HistoryConnects and the Lifelong Learner
The primary objective of the HistoryConnects program was to combine the VHS’s successful outreach education programs with twenty-first-century technologies, and be able to deliver an enhanced educational experience to students around both Virginia and the United States. We’ve seen a lot of success with this over the first year and a half of the program. Over the 2012–13 school year, we will deliver more than 200 programs to fifteen states.
An unanticipated area of success has been the connection we’ve established with retirement communities, providing programming for lifelong learners. We’ve had a total of fourteen programs with retirement communities in Maryland, North Carolina, and Ohio. These include examinations of Pocahontas and the Powhatan Indians, the Civil War, and changes in twentieth-century Virginia as seen through photographs.
The majority of our programs for lifelong learners have been with the Menorah Park Center for Senior Living in Cleveland, Ohio. Menorah Park is a campus with four buildings (a skilled nursing facility, an independent living apartment building, and two assisted living residences), each equipped with its own videoconferencing center. It was one of the first retirement communities to become involved with distance learning, starting in October of 2007.
Earlier this month we connected with two of the buildings on the Menorah Park campus and had fantastic turnouts. Afterward, I asked LeAnne Stuver, the director for Lifelong Learning, if she could tell me what these opportunities meant to their residents. “This type of programming has ‘opened the world’ to our residents. Even though they may no longer be able to [physically] travel . . . they can travel the country and the world through this wonderful technology.”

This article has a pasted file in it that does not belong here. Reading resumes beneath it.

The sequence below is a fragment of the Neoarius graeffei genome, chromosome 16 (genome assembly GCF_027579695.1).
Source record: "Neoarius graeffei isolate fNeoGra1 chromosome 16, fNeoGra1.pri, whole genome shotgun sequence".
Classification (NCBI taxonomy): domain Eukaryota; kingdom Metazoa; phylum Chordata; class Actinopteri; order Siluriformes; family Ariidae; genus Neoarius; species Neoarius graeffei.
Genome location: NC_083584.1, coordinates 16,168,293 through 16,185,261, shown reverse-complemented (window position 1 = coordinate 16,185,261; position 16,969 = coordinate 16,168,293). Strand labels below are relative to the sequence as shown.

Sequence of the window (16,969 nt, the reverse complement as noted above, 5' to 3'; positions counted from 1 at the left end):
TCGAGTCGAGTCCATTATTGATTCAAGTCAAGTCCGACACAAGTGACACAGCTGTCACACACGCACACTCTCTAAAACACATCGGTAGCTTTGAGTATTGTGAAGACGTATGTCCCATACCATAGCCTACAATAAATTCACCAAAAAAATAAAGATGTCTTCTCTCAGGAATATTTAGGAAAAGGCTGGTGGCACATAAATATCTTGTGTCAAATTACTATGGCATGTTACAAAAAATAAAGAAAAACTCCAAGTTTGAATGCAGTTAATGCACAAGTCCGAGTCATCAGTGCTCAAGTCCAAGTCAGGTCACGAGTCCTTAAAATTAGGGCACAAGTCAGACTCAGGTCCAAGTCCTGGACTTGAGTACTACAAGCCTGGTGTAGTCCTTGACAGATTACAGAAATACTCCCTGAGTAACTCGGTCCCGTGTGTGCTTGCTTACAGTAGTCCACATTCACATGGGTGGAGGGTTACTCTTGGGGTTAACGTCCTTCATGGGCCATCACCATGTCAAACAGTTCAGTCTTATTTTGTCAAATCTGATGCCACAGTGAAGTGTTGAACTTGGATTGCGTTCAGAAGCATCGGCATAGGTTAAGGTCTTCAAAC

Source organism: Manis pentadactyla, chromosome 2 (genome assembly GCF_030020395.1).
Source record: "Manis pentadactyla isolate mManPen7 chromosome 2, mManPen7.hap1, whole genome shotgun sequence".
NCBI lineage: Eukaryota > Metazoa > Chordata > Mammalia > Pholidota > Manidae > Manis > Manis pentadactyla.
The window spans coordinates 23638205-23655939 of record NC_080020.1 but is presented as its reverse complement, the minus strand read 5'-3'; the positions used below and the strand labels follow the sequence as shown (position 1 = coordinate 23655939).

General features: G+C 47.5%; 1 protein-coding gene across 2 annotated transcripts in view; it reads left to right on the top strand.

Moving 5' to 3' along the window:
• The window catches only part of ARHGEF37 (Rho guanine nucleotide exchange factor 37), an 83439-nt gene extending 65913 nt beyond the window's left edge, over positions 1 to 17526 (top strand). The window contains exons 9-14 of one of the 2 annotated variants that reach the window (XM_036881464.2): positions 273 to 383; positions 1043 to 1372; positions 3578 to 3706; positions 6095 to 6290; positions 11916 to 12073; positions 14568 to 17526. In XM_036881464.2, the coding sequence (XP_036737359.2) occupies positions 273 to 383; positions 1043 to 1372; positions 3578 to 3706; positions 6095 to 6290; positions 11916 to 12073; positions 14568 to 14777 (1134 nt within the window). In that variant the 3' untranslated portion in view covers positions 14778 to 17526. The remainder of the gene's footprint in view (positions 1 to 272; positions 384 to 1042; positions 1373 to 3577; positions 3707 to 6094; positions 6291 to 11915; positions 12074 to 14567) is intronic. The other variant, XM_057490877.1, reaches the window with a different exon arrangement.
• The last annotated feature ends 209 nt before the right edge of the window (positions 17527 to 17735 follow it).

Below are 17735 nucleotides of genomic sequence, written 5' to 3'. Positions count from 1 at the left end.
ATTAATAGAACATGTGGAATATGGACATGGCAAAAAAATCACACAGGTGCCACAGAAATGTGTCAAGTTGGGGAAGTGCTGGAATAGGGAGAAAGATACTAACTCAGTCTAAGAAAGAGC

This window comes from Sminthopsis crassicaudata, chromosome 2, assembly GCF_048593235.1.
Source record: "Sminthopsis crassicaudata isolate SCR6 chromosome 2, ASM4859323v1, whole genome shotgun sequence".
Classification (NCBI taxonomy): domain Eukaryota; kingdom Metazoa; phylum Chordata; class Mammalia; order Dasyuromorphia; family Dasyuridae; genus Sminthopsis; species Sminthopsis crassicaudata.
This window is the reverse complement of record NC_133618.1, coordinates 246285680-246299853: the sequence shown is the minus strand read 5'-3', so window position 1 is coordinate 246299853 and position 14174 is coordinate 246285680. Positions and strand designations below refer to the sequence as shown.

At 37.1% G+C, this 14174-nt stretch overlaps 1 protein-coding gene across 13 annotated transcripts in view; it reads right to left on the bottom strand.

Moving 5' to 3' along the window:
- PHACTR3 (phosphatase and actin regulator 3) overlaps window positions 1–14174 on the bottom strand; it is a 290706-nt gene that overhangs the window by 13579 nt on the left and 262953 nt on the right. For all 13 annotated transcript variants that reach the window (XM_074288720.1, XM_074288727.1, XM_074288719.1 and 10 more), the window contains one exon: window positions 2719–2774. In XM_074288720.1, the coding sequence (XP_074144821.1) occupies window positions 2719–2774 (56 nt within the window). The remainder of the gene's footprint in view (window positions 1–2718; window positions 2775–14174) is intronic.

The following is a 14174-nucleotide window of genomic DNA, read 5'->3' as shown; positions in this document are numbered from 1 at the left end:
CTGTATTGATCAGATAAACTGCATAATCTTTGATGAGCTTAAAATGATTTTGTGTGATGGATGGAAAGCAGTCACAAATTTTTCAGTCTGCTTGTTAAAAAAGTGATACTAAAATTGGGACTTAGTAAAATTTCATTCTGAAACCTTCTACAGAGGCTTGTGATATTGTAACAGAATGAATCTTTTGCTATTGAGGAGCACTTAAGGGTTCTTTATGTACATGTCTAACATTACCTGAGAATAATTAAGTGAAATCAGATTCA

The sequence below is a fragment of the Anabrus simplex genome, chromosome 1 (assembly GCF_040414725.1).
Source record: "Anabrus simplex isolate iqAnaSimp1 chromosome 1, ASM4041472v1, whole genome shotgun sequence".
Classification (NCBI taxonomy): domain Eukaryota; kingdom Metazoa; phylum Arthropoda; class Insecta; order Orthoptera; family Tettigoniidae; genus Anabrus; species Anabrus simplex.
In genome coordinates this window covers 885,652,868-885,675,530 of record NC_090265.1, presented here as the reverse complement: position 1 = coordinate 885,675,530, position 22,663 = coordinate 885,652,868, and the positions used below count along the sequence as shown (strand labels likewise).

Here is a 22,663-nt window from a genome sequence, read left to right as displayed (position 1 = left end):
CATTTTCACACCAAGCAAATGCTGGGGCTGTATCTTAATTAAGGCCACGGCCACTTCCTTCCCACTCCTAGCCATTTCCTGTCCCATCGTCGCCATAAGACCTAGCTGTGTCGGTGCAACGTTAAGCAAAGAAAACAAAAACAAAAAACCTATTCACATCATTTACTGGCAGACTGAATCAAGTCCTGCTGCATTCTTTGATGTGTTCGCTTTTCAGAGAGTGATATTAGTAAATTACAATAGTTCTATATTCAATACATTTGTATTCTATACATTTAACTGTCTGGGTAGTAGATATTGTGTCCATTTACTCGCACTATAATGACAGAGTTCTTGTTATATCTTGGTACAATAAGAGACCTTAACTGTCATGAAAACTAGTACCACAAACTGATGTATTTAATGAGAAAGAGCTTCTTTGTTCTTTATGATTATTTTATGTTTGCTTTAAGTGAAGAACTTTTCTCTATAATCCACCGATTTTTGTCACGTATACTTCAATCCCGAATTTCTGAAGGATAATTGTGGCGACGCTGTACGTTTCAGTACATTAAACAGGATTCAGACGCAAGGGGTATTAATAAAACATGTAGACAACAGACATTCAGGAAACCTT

LeAnne was also willing to share with us some of the resident’s reactions to distance learning opportunities. Ida Kaufman, an independent living resident shared: “I enjoy these programs because they give me a chance to see and learn about things that I otherwise wouldn’t be able to experience.”
She is not alone in her feelings. Irene Kurtz, an assisted living resident said: “I get so much out of Distance learning. It broadens my brain. It allows me to visit places I’ve never been and am not likely to get to visit. It’s important to learn something new every day, even if it’s something you’ve never even heard of before. Distance learning allows me to do that without having to travel. These opportunities enrich my life. When I see one on the daily schedule, I’m excited and can’t wait to come to the program!”
Making these connections with lifelong learners in retirement communities across the country has been a wonderful bonus to the HistoryConnects outreach education initiative. They have been some of our most memorable programs, and we are looking forward to many more!
Evan Liddiard is Senior Education Specialist at the Virginia Historical Society.